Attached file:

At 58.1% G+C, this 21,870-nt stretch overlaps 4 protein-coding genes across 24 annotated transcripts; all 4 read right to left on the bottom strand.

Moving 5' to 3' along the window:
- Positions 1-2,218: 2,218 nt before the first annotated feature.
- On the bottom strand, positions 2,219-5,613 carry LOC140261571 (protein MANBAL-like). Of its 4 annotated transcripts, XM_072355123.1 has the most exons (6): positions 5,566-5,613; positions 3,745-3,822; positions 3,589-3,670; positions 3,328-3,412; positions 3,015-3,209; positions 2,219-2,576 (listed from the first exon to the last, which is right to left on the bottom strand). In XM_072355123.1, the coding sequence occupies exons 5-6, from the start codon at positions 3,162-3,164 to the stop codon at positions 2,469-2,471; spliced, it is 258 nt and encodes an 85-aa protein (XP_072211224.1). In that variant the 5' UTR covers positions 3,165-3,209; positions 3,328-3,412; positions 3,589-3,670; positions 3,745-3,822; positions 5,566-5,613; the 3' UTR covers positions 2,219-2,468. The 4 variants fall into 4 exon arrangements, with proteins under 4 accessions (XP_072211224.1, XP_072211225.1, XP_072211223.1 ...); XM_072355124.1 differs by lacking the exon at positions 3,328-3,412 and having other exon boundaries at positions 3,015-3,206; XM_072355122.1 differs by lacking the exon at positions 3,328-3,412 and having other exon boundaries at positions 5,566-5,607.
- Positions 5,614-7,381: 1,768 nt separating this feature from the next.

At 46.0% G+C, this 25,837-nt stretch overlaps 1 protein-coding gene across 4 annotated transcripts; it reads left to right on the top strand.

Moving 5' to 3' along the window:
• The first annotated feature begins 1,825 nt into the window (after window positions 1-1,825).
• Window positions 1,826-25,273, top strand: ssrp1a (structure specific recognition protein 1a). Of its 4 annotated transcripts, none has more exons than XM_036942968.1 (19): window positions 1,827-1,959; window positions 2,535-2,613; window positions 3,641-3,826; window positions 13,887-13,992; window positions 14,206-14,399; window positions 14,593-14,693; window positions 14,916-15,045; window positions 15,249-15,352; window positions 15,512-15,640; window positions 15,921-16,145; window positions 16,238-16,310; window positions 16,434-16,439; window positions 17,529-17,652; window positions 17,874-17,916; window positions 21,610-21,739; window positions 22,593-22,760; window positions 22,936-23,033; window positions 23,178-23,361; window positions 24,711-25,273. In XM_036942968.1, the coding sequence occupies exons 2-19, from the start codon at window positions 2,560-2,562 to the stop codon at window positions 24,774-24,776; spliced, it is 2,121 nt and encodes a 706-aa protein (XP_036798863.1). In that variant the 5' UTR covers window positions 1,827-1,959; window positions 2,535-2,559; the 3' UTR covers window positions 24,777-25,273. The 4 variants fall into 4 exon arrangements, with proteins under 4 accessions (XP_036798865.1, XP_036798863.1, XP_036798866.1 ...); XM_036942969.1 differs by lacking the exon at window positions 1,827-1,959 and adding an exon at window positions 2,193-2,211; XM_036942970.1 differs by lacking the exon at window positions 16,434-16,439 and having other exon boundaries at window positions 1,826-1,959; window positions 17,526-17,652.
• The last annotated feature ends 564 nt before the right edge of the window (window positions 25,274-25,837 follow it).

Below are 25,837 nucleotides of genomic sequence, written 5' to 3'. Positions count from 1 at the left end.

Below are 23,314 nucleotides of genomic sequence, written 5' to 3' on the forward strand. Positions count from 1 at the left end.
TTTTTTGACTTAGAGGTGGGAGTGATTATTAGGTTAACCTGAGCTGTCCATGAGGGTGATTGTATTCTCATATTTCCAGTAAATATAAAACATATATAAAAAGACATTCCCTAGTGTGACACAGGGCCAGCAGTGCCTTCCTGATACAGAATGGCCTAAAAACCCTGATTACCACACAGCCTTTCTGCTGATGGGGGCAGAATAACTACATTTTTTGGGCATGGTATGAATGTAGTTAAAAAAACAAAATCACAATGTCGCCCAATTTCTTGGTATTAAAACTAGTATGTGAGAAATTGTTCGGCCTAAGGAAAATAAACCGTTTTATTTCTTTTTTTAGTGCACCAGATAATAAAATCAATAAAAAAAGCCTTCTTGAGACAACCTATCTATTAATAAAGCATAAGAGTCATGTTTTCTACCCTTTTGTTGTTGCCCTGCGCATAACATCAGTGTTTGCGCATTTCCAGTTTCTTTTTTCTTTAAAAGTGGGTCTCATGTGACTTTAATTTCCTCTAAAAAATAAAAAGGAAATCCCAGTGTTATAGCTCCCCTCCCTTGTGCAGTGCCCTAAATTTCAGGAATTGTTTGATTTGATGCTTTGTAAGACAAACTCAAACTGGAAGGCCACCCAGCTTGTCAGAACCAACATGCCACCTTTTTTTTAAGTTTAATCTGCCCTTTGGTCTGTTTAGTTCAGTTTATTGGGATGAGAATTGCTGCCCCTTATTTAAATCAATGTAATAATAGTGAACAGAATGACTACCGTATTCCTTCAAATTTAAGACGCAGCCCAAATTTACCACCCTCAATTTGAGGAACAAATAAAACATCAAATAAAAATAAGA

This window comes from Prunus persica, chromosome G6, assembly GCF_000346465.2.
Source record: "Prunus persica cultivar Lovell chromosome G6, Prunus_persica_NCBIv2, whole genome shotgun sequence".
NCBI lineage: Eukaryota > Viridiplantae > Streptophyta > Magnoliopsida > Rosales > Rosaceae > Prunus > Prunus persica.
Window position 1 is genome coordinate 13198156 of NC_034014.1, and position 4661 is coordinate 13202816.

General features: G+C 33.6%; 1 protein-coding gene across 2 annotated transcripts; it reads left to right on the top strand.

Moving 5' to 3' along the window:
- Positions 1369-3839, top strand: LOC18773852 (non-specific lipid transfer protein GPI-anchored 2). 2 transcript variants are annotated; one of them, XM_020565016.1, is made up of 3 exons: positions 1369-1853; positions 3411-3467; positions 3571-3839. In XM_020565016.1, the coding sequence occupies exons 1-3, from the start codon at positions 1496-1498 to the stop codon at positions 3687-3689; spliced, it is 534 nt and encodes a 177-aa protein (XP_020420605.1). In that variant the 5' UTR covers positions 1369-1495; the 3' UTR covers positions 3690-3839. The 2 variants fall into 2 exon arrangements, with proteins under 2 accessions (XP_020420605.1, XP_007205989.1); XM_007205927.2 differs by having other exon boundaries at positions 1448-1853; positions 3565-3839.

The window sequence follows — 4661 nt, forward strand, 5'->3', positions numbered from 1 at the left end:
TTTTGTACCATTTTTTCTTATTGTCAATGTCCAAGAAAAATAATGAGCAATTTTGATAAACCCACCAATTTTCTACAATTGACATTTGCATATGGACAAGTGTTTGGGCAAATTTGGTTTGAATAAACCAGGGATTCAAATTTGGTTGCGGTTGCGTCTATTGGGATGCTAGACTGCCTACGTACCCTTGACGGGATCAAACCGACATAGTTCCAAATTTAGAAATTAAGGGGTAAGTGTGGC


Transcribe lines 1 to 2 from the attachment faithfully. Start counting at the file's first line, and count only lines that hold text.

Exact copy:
At 58.1% G+C, this 21,870-nt stretch overlaps 4 protein-coding genes across 24 annotated transcripts; all 4 read right to left on the bottom strand.

Moving 5' to 3' along the window: